Big Movie Theater Experience in Your Own Home

I’ve been working on something I think might be fun. Remember General Cinema Theaters? For those of you that don’t know–General Cinema as you knew it–no longer exists. Five years ago AMC bought General Cinema Corporation (GCC). You may remember that the Mall of America was a GCC theater. Until the rise of the multiplex with stadium seating, GCC was probably the best theater going experience one could hope for growing up in the 60s, 70s, 80s and early 90s. In many ways they set the standard for a great movie going experience.


Remember sitting in the theater before the movie began as a child? Before advertisements? Remember that colored blob that looked like an oversized lava lamp and the elevator music? In General Cinema theaters, we knew we were in for a treat when we saw that gcc matinee or feature presentation logo, or when we heard that familiar voice “welcoming us to general cinema” and yes, even when that annoying candyband made it’s appearance reminding us to buy pop and candy–and dispose of it properly. And it’s not just General Cinema. It’s AMC and Mann and every major or minor theater chain that had these types of bumpers.

Well I have been compiling old movie theater bumpers for my own home theater use. Be it a gcc bumper, an AMC or Regal theater bumper or simply an intermission film from the days of “Drive-In”s. Let me tell you, this is no easy feat as many that are available on the web are encoded in flash or embedded in some format that is not downloadable.

Determined to make my home theater experience as much like the real thing, I recently put together a pretty cool set of bumpers, trailers and film to try and duplicate the movie experience at home. Since I’m partial to General Cinema bumpers that’s where I started. I even created a random pattern displayed with elevator type music. Following this segment I’ve got a gcc bumper that has the familiar “Welcome to General Cinema where we bring you the finest in motion picture entertainment” spiel followed by four movie trailers which at this moment include:

  • Star Trek The Motion Picture the original 1978 trailer.
  • Superman The Movie 1978
  • Alien 1979
  • And E.T. 1982

And yes! You see the candyband… that annoying bumber promoting buying candy and throwing away your garbage. Finally you get to see the gcc feature presentation logo and then whatever movie I have encoded to watch from my computer. All of the pieces are modular. That is to say, I can add or remove new movie trailers, make it a double feature with an intermission, change the theater bumpers out or whatever I want to do since it’s all stored on my MacMini.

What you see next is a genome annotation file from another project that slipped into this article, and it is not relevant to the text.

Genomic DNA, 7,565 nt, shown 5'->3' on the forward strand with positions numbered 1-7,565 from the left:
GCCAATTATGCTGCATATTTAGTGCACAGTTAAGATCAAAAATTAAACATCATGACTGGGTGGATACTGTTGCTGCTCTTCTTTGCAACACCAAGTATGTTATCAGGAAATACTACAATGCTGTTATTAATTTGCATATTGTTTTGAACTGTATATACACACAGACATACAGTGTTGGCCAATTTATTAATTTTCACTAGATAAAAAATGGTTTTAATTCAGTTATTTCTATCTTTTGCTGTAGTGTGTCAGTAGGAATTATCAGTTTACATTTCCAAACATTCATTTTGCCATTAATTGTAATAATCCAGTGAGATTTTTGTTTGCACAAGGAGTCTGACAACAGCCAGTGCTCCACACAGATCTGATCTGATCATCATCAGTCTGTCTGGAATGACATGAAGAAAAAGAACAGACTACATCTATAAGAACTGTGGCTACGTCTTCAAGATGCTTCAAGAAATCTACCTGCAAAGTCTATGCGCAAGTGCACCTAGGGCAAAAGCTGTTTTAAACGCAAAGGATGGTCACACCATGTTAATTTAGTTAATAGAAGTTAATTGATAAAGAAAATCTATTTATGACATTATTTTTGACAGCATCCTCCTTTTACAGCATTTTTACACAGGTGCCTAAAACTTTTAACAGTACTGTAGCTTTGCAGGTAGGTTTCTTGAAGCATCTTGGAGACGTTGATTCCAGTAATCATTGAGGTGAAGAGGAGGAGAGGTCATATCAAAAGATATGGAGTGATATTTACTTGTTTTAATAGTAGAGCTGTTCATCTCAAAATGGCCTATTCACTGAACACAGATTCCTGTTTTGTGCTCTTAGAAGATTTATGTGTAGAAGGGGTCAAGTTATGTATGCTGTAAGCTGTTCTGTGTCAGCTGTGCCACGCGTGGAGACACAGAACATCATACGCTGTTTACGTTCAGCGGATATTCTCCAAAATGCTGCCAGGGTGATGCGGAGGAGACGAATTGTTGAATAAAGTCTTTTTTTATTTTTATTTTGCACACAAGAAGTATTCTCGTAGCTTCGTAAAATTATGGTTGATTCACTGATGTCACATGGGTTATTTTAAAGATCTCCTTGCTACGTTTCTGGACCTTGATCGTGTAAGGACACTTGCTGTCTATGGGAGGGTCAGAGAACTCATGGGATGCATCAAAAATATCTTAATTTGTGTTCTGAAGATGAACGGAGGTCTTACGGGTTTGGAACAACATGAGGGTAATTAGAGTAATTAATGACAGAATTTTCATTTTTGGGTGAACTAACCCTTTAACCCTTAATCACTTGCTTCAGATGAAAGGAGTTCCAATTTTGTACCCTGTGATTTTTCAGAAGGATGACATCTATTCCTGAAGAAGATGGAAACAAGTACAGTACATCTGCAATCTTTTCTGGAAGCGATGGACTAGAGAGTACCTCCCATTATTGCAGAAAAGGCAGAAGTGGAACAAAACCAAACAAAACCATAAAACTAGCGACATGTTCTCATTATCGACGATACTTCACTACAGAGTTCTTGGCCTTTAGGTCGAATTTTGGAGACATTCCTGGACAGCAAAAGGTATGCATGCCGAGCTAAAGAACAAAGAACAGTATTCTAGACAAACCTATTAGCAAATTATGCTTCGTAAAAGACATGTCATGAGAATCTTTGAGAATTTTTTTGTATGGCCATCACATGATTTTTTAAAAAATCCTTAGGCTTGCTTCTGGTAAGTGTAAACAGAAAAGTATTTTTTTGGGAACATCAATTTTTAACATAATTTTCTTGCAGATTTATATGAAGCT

The first film I ripped is the Original Star Wars from my DVD set. No bloody Special anything–just Star Wars.

Han Shot First.

I hope to debut this at one of our guy nights. I’m thinking this Monday if it all works out…

3 thoughts on “Big Movie Theater Experience in Your Own Home”

  1. Adam,
    My brother Chris and I have done an extensive search and cannot turn up the music you refer to in your post on the 70’s Movie “Lava Lamp” preceding the trailers we saw at the Movies.

    I don’t remember if it was General Cinemas, but the one we remember was kind of a big band-swing-funk, with lot’s of trumpet that visually had the multi-colored lava lamp you described. This is the first time on any website I have been able to come close to finding it. We would be in your debt if we could find the music, and/or, find even where to get the same genre, as it rocked.


  2. Adam,
    Because of your Blog, I was able to track down via YouTube, and some other info I then found on iTunes, that there is an album called KPM 1000 Series: Flamboyant Themes (Volume 2). The name of the music from the General Cinemas Our Feature Presentation from 1970-whatever was Funky Fanfare by Keith Mansfield. The album contains some other good stuff in the same genre if you are interested.

    Thanks again for your post on this blog. Would have never found it without this. A bit of closure for me, and a whole new adventure in music, a major passion.

  3. Recreating 1930s – 1950s theatrical experience for my movie club with short subjects, cartoon, theater policy, snipes.

    Aside from YouTube, are there any other sources out there. I’m eager to do some trading with like-interested parties.

    Thank you.


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